With this post, Legal Malpractice Law Review inaugurates a new section called "Brain Teasers".
All too often, common transactions we come across give rise to complicated legal malpractice (and ethics) issues. With "Brain Teasers" we challenge you to see the issues and discuss how you would approach their resolution. Feel free to post and share with all of us your comments.
If you have a "Brain Teaser" to share, please email it to us at: email@example.com. Make sure to use fictitious names. And we’ll post it so that everyone can benefit.
And now, Bill Freivogel, shares with us the Inaugural "Brain Teaser":
Eighteen months ago Tom represented the borrower in a loan transaction. Tom’s client is now in deep trouble and may be headed for bankruptcy court. One of the bankruptcy lawyers in the firm, Bob, while reviewing the loan transaction, notices that the remedies opinion in Tom’s closing opinion did not contain a critical provision dealing with bankruptcy. Bob goes to Tom and asks whether that omission was intentional. In looking at his notes Tom quickly realizes that his assistant had misinterpreted one of his edits. This could further complicate life for Tom’s already shaky client and for Tom’s law firm. Tom goes to his firm’s general counsel, Barbara and asks for guidance. Barbara pulls in another partner, Jerry, for a second opinion about what should have been done.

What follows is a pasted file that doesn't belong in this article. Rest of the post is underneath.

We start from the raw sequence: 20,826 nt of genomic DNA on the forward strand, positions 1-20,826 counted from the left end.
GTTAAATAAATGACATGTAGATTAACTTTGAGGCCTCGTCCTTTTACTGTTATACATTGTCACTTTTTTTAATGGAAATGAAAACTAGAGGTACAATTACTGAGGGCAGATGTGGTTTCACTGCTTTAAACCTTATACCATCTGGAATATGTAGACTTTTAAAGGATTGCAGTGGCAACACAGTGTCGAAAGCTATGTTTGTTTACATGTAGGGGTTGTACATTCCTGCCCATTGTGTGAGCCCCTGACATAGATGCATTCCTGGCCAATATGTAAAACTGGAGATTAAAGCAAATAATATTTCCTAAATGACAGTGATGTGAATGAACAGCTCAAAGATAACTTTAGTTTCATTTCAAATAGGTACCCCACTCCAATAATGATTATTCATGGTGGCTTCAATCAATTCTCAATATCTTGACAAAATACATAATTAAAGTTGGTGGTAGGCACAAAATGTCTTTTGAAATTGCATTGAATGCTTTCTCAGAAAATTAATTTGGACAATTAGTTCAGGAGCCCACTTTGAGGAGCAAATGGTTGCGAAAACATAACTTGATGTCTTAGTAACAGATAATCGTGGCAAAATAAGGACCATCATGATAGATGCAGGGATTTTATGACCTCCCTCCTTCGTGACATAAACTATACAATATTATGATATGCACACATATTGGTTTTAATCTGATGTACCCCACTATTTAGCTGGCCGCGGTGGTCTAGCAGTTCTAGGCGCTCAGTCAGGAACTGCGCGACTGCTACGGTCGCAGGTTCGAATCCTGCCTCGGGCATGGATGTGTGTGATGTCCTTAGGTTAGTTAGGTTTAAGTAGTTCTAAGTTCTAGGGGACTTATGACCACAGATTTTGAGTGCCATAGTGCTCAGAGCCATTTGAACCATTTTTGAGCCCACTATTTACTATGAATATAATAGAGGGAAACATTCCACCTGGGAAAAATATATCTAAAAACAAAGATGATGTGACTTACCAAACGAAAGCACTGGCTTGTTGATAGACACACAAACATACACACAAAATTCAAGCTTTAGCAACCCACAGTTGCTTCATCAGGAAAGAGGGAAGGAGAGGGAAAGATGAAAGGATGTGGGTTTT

While the above scenario raises many issues, here are a few. First, what, if anything, must Tom tell his client? The trickier question is when must Tom tell his client. Second, are any of the communications that have just occurred within Tom’s law firm among Tom, Bob, Bill, Barbara, and Jerry, protected by the attorney-client privilege? This second issue will almost certainly arise if either Tom’s client or the lender sues Tom and his law firm for the mistake. Last, when, if ever, should the law firm notify its malpractice carrier or broker. What should the notice say?
Posted in: Brain Teasers